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Psychology and Neuroscience student explores conditioned inhibition and PTSD in rodents to advance future treatments

Caroline Bartoszek ‘23 works with Dr. Jennifer Quinn to explore conditioned inhibition in female rodents and its implications for PTSD research.

Caroline Bartoszek by lab door
Caroline Bartoszek
Research and Innovation Student Success

Psychology and Neuroscience student explores conditioned inhibition and PTSD in rodents to advance future treatments

Caroline Bartoszek

Caroline Bartoszek ‘23, a senior Psychology major and Neuroscience co-major, has found the perfect balance between her passion for psychology and her desire for clinical experiences in her career. 

Last summer, Bartoszek quickly realized that she could participate in research to enhance her undergraduate experience — and make a major impact on the field of biopsychology. Now, as she prepares to graduate in May, Bartoszek is leading a pilot research study on PTSD in Associate Professor of Psychology Jennifer Quinn’s Learning, Memory, and Emotion Lab.

As a participant in Miami’s Undergraduate Summer Scholars program, Bartoszek hopes to discover a way to induce conditioned inhibition in female rodents who have experienced stress in early life. Her research may be used to understand PTSD and trauma responses in humans who have experienced similar stressors.

Conditioned inhibition, Bartoszek explains, is a way to signal safety in people who have experienced trauma. She uses a noise and a flashing light to teach the rodents that they are safe, even if they hear a noise that usually means they will be shocked. Then, she measures their trauma response (in this case, freezing in place after the noise is heard) to determine if she has successfully taught the rodents the concept of conditioned inhibition.

Although this concept has been researched by Quinn and others in the field, it has been difficult for researchers to establish this effect in female rodents specifically. Bartoszek is attempting to fill this gap.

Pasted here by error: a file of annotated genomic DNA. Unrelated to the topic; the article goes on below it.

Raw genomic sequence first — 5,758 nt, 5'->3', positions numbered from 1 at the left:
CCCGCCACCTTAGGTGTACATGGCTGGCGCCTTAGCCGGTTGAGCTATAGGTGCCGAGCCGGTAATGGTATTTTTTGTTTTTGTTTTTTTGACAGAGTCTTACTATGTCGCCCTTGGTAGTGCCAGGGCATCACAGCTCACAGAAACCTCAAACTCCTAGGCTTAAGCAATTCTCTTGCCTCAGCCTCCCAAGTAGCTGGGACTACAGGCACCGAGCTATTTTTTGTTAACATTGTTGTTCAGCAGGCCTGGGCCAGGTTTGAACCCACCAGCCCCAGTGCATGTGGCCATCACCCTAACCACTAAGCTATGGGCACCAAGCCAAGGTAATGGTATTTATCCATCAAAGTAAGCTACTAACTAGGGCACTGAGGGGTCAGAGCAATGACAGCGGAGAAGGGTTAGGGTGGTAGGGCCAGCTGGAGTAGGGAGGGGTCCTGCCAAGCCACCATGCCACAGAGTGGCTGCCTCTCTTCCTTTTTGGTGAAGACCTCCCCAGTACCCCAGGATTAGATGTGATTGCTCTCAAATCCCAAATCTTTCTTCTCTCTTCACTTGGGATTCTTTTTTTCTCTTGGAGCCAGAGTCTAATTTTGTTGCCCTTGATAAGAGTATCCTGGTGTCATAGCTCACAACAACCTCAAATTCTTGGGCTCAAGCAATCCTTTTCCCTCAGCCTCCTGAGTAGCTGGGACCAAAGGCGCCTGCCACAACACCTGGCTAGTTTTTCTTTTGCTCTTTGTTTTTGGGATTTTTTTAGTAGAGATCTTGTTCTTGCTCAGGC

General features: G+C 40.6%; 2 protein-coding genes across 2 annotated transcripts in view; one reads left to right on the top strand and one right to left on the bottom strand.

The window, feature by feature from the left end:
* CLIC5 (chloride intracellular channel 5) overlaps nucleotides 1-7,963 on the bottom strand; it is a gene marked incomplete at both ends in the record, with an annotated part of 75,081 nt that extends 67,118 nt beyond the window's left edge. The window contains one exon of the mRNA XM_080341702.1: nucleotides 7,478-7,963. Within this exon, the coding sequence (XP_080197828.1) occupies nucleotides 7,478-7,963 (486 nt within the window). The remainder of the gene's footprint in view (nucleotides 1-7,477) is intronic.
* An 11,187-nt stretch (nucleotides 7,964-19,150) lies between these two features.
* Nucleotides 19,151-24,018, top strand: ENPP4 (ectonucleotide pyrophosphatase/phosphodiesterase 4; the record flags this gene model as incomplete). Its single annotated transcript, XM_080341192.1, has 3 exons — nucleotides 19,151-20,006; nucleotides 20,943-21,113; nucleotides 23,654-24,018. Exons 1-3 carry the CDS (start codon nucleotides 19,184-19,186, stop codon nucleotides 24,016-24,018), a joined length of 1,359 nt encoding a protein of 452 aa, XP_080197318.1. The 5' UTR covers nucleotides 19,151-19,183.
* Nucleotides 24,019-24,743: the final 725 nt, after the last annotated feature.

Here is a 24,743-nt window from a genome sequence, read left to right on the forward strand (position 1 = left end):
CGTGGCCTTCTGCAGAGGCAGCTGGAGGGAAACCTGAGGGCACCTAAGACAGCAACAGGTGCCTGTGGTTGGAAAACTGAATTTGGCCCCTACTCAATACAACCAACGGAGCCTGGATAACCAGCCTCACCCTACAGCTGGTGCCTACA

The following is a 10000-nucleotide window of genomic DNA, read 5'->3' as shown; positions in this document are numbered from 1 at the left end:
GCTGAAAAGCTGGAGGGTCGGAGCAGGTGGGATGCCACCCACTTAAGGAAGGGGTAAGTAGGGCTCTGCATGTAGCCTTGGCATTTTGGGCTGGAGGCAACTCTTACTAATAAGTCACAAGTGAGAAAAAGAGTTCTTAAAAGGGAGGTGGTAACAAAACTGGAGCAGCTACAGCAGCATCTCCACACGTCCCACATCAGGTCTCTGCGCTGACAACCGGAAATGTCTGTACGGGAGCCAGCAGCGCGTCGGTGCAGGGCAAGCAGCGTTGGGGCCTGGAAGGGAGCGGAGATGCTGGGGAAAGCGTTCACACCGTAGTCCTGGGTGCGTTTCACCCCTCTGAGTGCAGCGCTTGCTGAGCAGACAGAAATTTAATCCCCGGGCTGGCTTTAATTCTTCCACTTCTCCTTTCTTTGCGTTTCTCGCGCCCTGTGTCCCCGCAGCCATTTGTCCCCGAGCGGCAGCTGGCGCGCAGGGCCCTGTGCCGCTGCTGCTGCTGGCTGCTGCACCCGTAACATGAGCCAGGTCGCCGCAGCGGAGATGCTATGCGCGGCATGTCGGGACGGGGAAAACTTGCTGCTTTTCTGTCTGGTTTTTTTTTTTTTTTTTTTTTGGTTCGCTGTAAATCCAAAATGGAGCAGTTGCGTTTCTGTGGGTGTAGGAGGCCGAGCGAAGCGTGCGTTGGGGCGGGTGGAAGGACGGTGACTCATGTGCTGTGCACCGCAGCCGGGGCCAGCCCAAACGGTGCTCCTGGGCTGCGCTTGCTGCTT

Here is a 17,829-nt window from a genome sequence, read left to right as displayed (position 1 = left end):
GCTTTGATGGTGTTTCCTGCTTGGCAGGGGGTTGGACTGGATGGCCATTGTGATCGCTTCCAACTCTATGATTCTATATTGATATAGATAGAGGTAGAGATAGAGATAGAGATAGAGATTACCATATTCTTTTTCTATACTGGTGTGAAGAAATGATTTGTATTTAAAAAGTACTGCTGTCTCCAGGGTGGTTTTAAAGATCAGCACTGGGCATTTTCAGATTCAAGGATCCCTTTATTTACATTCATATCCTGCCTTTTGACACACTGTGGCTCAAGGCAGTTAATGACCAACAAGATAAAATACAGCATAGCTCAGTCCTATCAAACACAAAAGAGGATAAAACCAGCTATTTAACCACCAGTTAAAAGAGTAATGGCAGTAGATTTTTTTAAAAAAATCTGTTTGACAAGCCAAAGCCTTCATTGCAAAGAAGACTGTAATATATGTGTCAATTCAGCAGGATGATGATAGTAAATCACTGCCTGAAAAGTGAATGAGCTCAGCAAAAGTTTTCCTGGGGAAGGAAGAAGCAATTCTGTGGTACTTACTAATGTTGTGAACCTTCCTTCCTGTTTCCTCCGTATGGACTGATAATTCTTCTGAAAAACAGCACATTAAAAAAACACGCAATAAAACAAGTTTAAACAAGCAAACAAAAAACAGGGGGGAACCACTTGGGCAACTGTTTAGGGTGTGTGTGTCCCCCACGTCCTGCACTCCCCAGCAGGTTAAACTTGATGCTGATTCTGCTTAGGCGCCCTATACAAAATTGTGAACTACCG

“Human females have higher rates of PTSD, so it’s really important to have more measures of it than just what we have now,” Bartoszek said. “Having multiple measures of disorders like PTSD can be really helpful to society in learning how these disorders might develop, and it will help drug production in the future.”

Aside from the societal impact of her research, Bartoszek has been lucky enough to work with a talented research team and develop leadership skills that have been an integral part of her growth as a student soon entering the workforce.

With close guidance from Quinn and Amanda Reichert, a graduate student in the lab, Bartoszek has embraced her independence and taken the lead on the project, gaining valuable skills such as literature reviewing, grant writing, and working under pressure. She also works with fellow undergraduates Lucy Chappell, Henry Beckett, Maddy Hall, Serena Gogusoglu, and Kiara Ream.

“Last spring, I had a lot of people helping me, and I had to learn how to delegate who does what,” Bartoszek said. “But then over the summer, there were times when I was in the lab completely by myself the entire day. So it was really up to me to know how to handle the animals and know what to do if something goes wrong or something unexpected happens.”

Although it was a challenging process, Bartoszek feels lucky to have been given the opportunity to conduct her own undergraduate research.

“In the moment, doing research can seem kind of exhausting at points,” Bartoszek said. “But then at the end, when I'm analyzing my data and those important analyses or connections come up, that's where I kind of reap my reward. And especially because this is a pilot study, it is really awesome to see what I was able to get from my data because I am trying something totally new out.”

Bartoszek also emphasized the importance of research in developing her worldview and plan for the future, and she wants other students interested in research, both STEM and non-STEM, to know that they should just go for it, no matter what they’re interested in.

“The skills I learned from this study I will probably carry with me forever,” she said. “I think the skills I learned doing this also opened up other pathways for me.”

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